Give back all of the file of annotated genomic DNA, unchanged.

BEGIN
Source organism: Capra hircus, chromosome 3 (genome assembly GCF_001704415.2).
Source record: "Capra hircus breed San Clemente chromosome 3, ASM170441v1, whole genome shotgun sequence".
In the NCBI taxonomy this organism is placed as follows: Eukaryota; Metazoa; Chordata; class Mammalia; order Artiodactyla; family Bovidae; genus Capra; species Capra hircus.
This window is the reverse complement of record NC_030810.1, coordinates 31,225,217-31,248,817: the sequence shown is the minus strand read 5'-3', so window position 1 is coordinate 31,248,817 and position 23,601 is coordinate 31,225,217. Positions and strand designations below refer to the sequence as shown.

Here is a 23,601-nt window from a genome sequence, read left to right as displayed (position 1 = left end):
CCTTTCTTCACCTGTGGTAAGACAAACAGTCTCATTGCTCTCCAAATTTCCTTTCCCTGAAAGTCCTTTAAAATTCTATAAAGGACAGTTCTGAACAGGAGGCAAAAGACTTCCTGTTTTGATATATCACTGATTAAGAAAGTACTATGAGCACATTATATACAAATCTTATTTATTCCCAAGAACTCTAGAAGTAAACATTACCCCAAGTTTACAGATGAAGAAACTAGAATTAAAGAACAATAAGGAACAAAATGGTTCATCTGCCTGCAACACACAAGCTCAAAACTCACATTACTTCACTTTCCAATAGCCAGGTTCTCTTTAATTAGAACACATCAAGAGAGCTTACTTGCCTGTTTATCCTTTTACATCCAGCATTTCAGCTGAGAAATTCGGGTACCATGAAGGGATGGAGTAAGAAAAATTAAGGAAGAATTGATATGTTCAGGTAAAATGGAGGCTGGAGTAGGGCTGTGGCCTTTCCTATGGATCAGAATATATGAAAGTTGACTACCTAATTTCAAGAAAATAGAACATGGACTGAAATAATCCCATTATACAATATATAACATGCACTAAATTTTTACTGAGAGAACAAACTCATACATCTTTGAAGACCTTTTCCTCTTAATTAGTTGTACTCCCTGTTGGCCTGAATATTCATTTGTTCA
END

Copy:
Source organism: Capra hircus, chromosome 3 (genome assembly GCF_001704415.2).
Source record: "Capra hircus breed San Clemente chromosome 3, ASM170441v1, whole genome shotgun sequence".
In the NCBI taxonomy this organism is placed as follows: Eukaryota; Metazoa; Chordata; class Mammalia; order Artiodactyla; family Bovidae; genus Capra; species Capra hircus.
This window is the reverse complement of record NC_030810.1, coordinates 31,225,217-31,248,817: the sequence shown is the minus strand read 5'-3', so window position 1 is coordinate 31,248,817 and position 23,601 is coordinate 31,225,217. Positions and strand designations below refer to the sequence as shown.

Here is a 23,601-nt window from a genome sequence, read left to right as displayed (position 1 = left end):
CCTTTCTTCACCTGTGGTAAGACAAACAGTCTCATTGCTCTCCAAATTTCCTTTCCCTGAAAGTCCTTTAAAATTCTATAAAGGACAGTTCTGAACAGGAGGCAAAAGACTTCCTGTTTTGATATATCACTGATTAAGAAAGTACTATGAGCACATTATATACAAATCTTATTTATTCCCAAGAACTCTAGAAGTAAACATTACCCCAAGTTTACAGATGAAGAAACTAGAATTAAAGAACAATAAGGAACAAAATGGTTCATCTGCCTGCAACACACAAGCTCAAAACTCACATTACTTCACTTTCCAATAGCCAGGTTCTCTTTAATTAGAACACATCAAGAGAGCTTACTTGCCTGTTTATCCTTTTACATCCAGCATTTCAGCTGAGAAATTCGGGTACCATGAAGGGATGGAGTAAGAAAAATTAAGGAAGAATTGATATGTTCAGGTAAAATGGAGGCTGGAGTAGGGCTGTGGCCTTTCCTATGGATCAGAATATATGAAAGTTGACTACCTAATTTCAAGAAAATAGAACATGGACTGAAATAATCCCATTATACAATATATAACATGCACTAAATTTTTACTGAGAGAACAAACTCATACATCTTTGAAGACCTTTTCCTCTTAATTAGTTGTACTCCCTGTTGGCCTGAATATTCATTTGTTCA